‘I Love the Thrill of the Chase’
It was a broken curling iron that changed the course of Julie Saunders’ life.
New to D.C. in 1983 and one week into a job at the Madison Hotel, she walked into the old Bell’s store in Georgetown to buy a replacement. There, Julie ran into an older Austrian man whom she’d briefly met at the Madison.
‘We’re in the store and he said, ‘So you vant to have coffee?’ We went across the street to the American Café and we’re sitting there and he says, ‘So vut you really vant to do?’ And out of my mouth, totally unconsciously, came, ‘I want to be a concierge.’
‘He told me I wasn’t ready, and I thought, what am I thinking? I didn’t even know what I said. I’d lived in France and had a concierge in the building I lived in, but she was like the landlady. And then there were these concierges in luxury hotels; these seemingly really old men who were probably in their thirties, but what was I, 21? I had no idea what they did.’
She didn’t know it at the time, but it was her first—and most important—test. ‘I know that I know nothing,’ said Plato. ‘But I’ll find out,’ would add a concierge.
Julie did just that. Two years later she was director of private dining at the Jefferson Hotel, but a change in management left her without a job. A friend at the Madison convinced her to come back as a concierge. Julie took a leap of faith and learned as she went, frequently calling The Four Seasons concierges for help—never guessing she’d be one of them eight years later.
Today, Julie is only the third Chef Concierge since the five-star hotel opened in Georgetown—and the first woman to earn the title. She’s as unflappable as you’d imagine is required for such a role, yet every request is treated with the same sense of urgency.
Like macadamia nuts, most recently. Mauna Loa, to be specific—needed the next day. Julie had only ever seen them in Hawaii, so she started researching with a colleague.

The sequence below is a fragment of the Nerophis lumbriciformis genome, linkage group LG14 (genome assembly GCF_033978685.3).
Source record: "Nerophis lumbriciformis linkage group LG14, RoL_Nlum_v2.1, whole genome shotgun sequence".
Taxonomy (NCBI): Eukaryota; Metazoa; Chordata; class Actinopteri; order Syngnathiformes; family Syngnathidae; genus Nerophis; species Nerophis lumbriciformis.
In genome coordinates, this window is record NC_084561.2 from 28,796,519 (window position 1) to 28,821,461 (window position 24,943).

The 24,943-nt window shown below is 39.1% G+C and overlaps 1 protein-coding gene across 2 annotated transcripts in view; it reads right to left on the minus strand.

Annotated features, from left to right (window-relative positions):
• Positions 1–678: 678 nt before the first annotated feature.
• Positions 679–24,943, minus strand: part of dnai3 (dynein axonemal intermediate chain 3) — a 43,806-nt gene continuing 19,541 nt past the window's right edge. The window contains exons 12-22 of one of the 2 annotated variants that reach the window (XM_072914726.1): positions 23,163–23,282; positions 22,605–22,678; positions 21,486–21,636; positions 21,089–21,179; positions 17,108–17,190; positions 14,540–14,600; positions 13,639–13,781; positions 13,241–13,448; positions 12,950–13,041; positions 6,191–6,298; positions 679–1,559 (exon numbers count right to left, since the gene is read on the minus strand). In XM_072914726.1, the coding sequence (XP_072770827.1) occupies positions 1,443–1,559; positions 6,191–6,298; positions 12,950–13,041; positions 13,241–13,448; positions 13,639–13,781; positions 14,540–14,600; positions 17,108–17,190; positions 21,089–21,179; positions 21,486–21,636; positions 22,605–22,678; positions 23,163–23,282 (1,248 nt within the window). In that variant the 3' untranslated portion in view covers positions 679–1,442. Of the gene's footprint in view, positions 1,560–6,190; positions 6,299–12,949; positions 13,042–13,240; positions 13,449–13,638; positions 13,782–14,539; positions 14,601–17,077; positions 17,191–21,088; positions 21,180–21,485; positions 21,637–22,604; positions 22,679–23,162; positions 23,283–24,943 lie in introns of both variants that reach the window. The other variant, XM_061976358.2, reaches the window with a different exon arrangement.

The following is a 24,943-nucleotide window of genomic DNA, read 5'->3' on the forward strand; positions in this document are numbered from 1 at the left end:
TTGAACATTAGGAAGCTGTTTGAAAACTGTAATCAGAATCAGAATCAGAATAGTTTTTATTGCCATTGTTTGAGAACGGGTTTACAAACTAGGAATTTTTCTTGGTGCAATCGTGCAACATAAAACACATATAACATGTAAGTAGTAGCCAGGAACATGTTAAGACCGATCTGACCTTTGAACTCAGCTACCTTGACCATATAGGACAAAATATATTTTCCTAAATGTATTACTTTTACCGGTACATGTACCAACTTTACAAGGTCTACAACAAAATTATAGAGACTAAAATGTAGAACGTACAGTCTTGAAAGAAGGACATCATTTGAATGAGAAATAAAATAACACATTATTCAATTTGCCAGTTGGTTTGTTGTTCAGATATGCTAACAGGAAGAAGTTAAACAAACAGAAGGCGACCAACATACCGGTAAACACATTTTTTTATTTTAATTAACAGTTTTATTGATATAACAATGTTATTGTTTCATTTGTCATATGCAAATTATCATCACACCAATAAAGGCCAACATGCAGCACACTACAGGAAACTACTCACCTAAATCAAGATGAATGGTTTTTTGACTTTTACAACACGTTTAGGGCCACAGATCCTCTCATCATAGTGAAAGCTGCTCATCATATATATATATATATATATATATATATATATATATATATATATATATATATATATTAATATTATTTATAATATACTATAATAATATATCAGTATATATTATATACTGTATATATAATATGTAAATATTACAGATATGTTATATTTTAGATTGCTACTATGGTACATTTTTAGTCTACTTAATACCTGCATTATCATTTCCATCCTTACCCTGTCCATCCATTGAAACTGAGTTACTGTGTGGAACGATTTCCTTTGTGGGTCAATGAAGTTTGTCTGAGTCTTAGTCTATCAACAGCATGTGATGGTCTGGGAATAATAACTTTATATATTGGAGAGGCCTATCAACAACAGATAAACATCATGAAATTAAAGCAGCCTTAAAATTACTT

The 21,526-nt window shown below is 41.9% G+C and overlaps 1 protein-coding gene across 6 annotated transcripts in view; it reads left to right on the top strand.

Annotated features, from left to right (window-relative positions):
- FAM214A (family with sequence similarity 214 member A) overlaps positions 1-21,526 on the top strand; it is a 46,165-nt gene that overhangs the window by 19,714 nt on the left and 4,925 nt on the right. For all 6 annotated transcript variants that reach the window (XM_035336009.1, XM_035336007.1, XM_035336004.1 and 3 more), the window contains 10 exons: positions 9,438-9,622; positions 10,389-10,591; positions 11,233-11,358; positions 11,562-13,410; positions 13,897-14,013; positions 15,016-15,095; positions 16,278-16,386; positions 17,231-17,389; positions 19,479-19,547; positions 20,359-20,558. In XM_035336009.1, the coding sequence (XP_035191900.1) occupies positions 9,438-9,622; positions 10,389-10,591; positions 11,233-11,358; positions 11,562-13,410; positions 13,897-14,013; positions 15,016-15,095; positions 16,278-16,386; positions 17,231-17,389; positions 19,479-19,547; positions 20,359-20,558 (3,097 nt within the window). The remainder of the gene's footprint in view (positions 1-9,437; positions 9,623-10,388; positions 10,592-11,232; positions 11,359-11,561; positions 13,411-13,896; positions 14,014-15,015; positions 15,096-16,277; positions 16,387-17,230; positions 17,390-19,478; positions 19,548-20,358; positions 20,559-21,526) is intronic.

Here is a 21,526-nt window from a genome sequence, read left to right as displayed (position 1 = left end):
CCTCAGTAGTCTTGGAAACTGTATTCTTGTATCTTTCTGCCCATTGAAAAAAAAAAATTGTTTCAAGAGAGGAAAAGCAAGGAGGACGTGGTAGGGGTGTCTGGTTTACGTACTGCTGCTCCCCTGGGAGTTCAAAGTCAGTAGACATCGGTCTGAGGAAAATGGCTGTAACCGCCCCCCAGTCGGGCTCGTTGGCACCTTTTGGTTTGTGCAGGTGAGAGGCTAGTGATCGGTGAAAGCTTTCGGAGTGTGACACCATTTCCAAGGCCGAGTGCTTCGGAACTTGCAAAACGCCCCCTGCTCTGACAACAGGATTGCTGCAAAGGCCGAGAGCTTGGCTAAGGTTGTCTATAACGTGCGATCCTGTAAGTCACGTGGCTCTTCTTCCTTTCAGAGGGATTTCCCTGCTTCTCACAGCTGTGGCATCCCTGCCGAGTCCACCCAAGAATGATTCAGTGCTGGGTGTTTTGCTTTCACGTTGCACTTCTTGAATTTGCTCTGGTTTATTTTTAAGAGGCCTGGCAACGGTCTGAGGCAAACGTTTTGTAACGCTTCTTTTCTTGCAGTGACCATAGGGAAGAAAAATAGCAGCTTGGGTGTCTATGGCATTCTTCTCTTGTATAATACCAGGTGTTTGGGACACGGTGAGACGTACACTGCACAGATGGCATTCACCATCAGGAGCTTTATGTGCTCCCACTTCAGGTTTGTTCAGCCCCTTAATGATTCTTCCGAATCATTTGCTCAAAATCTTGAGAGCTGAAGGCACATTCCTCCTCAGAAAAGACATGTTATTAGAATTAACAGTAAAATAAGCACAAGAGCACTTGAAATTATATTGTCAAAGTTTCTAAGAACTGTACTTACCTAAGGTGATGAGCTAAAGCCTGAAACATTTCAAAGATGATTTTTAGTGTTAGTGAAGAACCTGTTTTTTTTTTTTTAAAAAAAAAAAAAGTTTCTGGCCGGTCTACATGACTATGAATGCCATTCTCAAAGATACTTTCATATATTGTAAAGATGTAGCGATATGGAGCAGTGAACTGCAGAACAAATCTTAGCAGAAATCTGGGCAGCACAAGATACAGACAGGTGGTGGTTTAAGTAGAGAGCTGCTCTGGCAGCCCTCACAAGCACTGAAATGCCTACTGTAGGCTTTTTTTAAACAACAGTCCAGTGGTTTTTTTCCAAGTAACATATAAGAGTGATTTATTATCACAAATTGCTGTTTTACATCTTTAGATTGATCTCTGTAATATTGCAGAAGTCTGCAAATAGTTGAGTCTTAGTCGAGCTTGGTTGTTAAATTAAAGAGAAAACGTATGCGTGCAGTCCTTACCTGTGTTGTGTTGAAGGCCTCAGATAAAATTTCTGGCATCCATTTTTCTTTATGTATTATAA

‘A concierge needs the skills to think and get the wheels turning: Who do I need to call, what do I need to do, boom, boom, boom,’ Julie says. ‘You need to enjoy the thrill of the chase, of the hunt, of tracking things down.’
Mauna Loa could get the nuts to D.C. in two days, but that wasn’t fast enough. On to Plan B.
‘You never know what you’re going to be asked in a day. It could be the teeniest thing that takes you hours to do, or the teeniest thing that took minutes, but it’s made a huge difference in someone’s life or in their experience. It’s really big to them, and you were the person they asked. You made it happen.’
Technology has sped up such problem solving—one Google search replacing four phone calls. But it’s also challenged the value of a concierge, something Julie has had to reconcile.
‘This is a real moment for us. Years ago we were the source, with Rolodexes and black books that went everywhere with us. Guests are much more knowledgeable now, but there’s so much information out there that people are trying to get on their own, and it doesn’t have the touch of a concierge.’
Julie still makes most of her reservations the old-fashioned way. She picks up the phone.
‘Those relationships are important to me. Many of the newer restaurants only do online reservations and they’re doing very well and don’t need us—until they need us. The smart ones realize that concierges have great resources. My work is based in those relationships.’
Though she’s often tethered to her desk, Julie’s experiences outside of The Four Seasons have provided some of her most beneficial professional development. Deeply spiritual, Julie has meditated every morning for 25 years—a necessary practice when your entire day is spent solving unforeseen challenges. During a morning meditation in 2009—after several trips to Brazil, often to see healers—Julie received an invitation from the most famous of them all.
‘I finished my mediation, went downstairs and said to my husband, ‘Hey, so John of God shows up in my meditation and says, ‘see ya in March,’ and my husband said, ‘Well, I guess you’re going back to Brazil.’ Through a series of different things I ended up there with John of God, and it was a life-changing experience. That did a real serious inner shift for me that was very powerful.’
An inner shift, and an even deeper understanding of the South American country that would soon serve her well.
Back behind The Four Seasons desk, Julie met a well-known actress from New York City who was in D.C. to get a visa—a requirement for all Americans traveling to Brazil, which she’d only learned after she couldn’t board her flight at JFK. Julie not only arranged for a car to the embassy, but called on the connections she’d made during her many personal trips to have someone meet the actress when she arrived in Brazil.
‘Whenever she stays with us, we always talk about Brazil. One’s experiences really add great depth and dimension, and the ability to connect with people, even if it’s over one little thing.’
That’s been the story of Julie’s entire career, really. A series of little big things.